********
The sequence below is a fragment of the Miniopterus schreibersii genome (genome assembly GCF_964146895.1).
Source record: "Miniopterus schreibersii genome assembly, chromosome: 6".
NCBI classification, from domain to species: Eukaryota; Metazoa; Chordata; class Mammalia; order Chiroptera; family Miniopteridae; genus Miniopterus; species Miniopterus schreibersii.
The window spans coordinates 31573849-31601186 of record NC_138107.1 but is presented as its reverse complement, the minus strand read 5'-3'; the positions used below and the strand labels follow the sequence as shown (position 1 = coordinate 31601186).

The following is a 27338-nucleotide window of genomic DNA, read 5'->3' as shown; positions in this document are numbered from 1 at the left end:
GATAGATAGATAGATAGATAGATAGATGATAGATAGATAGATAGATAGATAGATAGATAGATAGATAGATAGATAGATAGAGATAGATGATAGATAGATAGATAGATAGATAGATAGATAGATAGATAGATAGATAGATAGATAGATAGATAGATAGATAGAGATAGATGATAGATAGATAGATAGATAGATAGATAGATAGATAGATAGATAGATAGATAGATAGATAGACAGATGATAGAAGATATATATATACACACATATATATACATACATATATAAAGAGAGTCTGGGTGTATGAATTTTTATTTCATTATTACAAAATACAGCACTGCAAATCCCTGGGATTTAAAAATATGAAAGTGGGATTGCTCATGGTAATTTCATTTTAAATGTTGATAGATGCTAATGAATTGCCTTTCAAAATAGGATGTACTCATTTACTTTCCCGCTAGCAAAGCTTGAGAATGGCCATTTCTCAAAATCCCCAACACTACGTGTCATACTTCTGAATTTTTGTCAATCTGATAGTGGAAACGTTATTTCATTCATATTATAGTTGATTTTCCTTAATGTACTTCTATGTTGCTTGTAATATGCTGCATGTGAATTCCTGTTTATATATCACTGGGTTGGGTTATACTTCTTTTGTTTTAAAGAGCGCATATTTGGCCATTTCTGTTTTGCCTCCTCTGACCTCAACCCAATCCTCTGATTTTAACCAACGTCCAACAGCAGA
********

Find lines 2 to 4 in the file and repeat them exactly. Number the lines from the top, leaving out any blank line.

Source record: "Miniopterus schreibersii genome assembly, chromosome: 6".
NCBI classification, from domain to species: Eukaryota; Metazoa; Chordata; class Mammalia; order Chiroptera; family Miniopteridae; genus Miniopterus; species Miniopterus schreibersii.
The window spans coordinates 31573849-31601186 of record NC_138107.1 but is presented as its reverse complement, the minus strand read 5'-3'; the positions used below and the strand labels follow the sequence as shown (position 1 = coordinate 31601186).